Thursday, November 8, 2012
INSIGHTS IN RASHI: CHAYEI SARAH – ELIEZER’S HIDDEN INTENT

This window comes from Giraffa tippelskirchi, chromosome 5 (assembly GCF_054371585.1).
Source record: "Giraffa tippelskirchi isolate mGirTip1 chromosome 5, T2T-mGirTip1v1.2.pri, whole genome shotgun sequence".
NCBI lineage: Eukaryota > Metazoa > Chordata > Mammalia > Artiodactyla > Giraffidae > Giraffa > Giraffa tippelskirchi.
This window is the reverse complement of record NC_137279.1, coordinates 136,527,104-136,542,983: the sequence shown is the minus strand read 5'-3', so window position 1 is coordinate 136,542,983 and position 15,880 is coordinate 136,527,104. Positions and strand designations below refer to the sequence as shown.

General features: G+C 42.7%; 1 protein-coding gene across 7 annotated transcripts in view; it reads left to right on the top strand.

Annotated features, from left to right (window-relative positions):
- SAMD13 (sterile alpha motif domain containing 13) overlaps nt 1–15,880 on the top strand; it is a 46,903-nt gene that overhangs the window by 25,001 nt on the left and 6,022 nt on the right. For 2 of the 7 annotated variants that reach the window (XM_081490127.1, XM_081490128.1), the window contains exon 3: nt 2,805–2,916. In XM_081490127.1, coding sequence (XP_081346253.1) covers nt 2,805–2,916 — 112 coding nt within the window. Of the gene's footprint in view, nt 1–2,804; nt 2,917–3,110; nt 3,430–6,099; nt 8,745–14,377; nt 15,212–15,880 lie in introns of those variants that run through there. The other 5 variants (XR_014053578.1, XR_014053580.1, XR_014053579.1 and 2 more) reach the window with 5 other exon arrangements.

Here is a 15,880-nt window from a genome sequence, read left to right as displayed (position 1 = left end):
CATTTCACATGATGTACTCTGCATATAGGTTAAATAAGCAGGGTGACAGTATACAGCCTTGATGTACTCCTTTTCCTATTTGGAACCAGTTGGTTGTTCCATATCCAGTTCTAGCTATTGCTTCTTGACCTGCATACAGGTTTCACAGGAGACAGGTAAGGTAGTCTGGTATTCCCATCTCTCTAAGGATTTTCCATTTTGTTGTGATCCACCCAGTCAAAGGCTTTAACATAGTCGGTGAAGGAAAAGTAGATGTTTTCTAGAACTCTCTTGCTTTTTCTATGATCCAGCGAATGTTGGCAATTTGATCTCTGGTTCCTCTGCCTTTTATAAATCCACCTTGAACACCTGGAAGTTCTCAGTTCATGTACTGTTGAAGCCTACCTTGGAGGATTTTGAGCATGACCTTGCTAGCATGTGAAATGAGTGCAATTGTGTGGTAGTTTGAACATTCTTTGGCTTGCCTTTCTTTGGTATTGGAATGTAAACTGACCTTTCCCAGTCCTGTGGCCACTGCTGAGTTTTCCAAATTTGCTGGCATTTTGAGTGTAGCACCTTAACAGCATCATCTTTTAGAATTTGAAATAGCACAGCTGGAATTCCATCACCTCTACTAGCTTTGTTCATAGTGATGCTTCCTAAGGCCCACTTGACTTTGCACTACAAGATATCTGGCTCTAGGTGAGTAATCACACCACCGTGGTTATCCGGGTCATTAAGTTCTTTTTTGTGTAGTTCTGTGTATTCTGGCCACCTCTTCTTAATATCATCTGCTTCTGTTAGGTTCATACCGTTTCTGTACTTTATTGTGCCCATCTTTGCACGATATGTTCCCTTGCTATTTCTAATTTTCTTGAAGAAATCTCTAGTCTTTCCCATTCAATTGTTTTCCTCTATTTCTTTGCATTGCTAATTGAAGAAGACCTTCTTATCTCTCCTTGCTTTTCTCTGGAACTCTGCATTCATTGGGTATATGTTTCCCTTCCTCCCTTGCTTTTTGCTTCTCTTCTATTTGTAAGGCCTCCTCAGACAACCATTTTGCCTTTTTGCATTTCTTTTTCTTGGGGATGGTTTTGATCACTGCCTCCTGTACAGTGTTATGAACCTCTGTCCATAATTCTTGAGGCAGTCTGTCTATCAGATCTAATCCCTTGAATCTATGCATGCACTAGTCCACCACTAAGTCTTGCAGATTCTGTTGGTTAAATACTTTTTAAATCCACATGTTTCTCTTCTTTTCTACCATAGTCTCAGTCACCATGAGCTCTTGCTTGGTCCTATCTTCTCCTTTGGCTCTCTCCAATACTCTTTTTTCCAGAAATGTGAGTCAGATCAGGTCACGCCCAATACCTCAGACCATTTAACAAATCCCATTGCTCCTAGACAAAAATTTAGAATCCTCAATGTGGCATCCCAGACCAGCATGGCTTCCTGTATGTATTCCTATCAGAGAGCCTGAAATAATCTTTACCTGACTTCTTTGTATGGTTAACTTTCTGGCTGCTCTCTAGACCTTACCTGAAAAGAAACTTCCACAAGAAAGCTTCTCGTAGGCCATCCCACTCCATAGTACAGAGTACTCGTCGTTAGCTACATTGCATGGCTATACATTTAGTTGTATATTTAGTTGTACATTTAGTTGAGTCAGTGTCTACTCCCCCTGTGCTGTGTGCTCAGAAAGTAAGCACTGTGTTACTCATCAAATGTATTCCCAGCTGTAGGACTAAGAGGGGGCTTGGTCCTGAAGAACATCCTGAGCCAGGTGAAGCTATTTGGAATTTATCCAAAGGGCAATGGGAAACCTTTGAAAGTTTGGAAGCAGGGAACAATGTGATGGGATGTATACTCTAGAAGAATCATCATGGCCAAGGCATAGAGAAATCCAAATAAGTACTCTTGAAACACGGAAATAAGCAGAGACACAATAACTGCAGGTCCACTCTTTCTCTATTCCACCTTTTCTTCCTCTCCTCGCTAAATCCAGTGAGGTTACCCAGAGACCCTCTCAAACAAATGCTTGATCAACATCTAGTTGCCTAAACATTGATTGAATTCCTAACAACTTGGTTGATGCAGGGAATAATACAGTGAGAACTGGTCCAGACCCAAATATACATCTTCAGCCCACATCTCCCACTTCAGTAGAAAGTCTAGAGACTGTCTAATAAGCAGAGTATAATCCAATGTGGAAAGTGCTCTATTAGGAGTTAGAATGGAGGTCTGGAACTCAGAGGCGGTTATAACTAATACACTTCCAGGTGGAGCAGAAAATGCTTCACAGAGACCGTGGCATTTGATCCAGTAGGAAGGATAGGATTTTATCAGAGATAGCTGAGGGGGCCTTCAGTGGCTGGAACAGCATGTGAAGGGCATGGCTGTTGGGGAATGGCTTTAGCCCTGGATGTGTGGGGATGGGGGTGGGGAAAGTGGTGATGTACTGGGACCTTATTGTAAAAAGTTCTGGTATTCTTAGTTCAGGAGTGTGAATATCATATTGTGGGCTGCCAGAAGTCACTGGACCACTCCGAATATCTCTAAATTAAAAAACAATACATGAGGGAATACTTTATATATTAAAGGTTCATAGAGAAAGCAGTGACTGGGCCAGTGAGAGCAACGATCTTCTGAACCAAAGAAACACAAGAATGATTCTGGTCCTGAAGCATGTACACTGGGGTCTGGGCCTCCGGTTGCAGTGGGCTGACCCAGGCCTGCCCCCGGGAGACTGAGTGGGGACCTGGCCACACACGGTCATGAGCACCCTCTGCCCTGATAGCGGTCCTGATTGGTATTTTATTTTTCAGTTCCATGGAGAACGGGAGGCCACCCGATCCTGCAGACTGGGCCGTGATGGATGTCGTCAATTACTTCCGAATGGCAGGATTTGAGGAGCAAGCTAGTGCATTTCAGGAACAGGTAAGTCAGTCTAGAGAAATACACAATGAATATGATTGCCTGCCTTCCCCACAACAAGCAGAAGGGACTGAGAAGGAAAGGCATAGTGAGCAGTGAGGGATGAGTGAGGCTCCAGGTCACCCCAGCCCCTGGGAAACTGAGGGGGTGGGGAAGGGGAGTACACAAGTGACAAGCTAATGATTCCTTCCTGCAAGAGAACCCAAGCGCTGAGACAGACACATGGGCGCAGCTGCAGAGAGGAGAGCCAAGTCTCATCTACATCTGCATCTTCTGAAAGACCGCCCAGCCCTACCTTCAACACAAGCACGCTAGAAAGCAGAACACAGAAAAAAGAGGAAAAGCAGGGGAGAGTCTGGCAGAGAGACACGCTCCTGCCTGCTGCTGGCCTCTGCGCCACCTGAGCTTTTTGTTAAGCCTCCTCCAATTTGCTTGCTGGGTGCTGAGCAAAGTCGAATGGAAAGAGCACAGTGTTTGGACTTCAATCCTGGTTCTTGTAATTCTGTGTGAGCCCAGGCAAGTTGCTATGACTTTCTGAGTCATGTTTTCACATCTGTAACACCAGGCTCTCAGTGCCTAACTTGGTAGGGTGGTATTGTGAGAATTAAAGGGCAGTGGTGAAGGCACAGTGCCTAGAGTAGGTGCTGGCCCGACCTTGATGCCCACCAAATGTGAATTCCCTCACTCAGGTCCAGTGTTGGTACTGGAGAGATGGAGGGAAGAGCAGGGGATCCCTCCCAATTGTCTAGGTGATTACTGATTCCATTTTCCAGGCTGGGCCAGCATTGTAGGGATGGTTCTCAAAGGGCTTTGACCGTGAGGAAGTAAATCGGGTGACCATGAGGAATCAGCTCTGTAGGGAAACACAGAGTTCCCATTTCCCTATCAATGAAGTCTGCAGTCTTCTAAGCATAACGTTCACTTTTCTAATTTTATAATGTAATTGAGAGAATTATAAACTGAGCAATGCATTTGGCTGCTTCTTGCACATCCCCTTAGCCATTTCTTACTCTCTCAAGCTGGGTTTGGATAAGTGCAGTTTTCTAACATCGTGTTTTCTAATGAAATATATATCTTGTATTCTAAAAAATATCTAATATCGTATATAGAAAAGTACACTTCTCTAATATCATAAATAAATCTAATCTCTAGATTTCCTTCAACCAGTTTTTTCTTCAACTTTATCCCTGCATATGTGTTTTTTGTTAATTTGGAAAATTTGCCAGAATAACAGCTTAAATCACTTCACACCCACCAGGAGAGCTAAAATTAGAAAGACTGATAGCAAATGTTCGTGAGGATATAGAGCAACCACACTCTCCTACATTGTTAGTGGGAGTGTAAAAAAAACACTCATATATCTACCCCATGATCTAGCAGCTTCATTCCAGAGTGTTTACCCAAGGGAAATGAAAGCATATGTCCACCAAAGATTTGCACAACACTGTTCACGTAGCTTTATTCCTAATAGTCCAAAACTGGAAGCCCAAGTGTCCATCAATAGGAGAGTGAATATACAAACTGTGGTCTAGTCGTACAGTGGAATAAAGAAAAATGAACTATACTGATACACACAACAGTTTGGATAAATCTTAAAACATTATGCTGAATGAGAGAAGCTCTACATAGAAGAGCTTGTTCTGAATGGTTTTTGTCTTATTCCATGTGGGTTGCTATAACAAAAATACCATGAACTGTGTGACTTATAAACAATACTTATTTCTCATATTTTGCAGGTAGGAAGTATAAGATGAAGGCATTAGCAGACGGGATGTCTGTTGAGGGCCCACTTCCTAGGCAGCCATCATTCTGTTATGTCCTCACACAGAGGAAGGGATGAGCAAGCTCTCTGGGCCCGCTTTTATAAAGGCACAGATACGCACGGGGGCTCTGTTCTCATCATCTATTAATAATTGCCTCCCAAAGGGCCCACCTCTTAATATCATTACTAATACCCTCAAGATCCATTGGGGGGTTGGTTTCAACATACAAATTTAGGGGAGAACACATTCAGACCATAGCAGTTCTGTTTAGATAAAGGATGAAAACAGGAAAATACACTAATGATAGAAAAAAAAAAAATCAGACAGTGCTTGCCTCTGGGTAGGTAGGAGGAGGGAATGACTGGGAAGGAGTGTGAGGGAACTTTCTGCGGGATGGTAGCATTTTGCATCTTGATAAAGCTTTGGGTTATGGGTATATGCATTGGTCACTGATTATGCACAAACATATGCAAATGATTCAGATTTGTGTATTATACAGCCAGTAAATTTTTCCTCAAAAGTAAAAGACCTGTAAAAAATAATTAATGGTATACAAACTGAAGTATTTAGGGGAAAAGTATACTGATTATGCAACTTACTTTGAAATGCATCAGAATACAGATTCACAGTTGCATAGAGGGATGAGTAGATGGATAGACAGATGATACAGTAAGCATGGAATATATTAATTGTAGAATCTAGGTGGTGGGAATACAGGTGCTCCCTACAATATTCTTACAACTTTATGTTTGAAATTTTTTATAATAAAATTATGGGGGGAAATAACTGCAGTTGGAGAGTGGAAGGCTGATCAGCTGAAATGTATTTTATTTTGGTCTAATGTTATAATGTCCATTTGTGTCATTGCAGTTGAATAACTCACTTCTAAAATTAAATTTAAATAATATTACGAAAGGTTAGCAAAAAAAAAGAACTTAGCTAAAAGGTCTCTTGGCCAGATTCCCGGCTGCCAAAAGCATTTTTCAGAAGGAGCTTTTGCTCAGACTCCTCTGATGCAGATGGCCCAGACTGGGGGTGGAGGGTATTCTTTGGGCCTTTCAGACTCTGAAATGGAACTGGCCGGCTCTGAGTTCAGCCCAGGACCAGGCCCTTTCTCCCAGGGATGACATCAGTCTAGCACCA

INSIGHTS IN RASHI: CHAYEI SARAH – ELIEZER’S HIDDEN INTENT Yehonasan Gefen Bereishis, 24:39: “And I said to my master, ‘Perhaps ((אלי the woman will not follow me?” Rashi, Bereishis, 24:39, sv. Perhaps: אלי is written [without the ‘vav’]: Eliezer had a daughter and he was searching for a way in which Avraham would turn to him [so that Yitzchak] would marry his daughter. When Avraham instructed his faithful servant, Eliezer to search for a wife for Yitzchak, Eliezer asked what would happen if, perhaps, the woman would not want to come with him. In the initial account of his discussion with Avraham, the hebrew word for perhaps, אולי, is spelled in the normal way (with a vav). However, when he retold the story the Torah spells the wordאלי without the vav. This alludes to a different word meaning “to me” which alludes to us that Eliezer was hoping that he would not find a wife for Yitzchak on his travels and therefore Yitzchak should come “to him” to marry his daughter. The commentaries ask why the Torah only made this allusion the second time that Eliezer said these words; it would have seemed more logical to tell us on the first occasion? The Kotsker Rebbe zt”l explains that the first time Eliezer expressed his reservations he was not consciously aware of his underlying hope that Yitzchak would marry his daughter. Therefore there is no allusion to his selfish motives at that time. The reason for this was that he was unable to view the situation totally objectively and realize that he had ulterior motives. After he had found a wife for Yitzchak he could have a totally unbiased view of what had happened. He then recognized retroactively that the root cause of his objection to Avraham was the hidden hope that his own daughter would marry Yitzchak. The Kotzker Rebbe’s explanation demonstrates how easily one can get caught in the trap of selfish motives without even realizing. A person can only recognize these motives with the benefit of the objectivity that comes after the event, but by then it is often too late. How can a person avoid this problem at the time that it takes place? The Mishna in Avos helps answer this question: It instructs us: “...Acquire for yourself a friend. ” Rabbeinu Yonah writes that one of the benefits of having a friend is that he can help you in observing Mitzvos. “Even when a friend is no more righteous than him and sometimes he even acts improperly, nonetheless he does not want a friend to do the same [action], because he has no benefit from it. ” He then brings as a proof to this idea the principle that “a person does not sin on behalf of someone else.” This means that a generally observant person usually sins because he is blinded by some kind of desire for pleasure, however with regard to someone else we presume that he is not blinded in the same way and therefore we do not suspect him of sinning on behalf of others. This idea is applied in a number of places throughout the Gemara . Rabbeinu Yonah thus teaches us the importance of acquiring at least one friend who can act as an objective onlooker towards our own actions and warn us when ulterior motives are clouding our reasoning. This friend need not necessarily be on a higher level than ourselves – it is his objectivity that makes him more able to discern our true intentions. In this way we can hope to avoid the pitfalls of being clouded by the yester hara and can attain clarity in the underlying motives for our actions.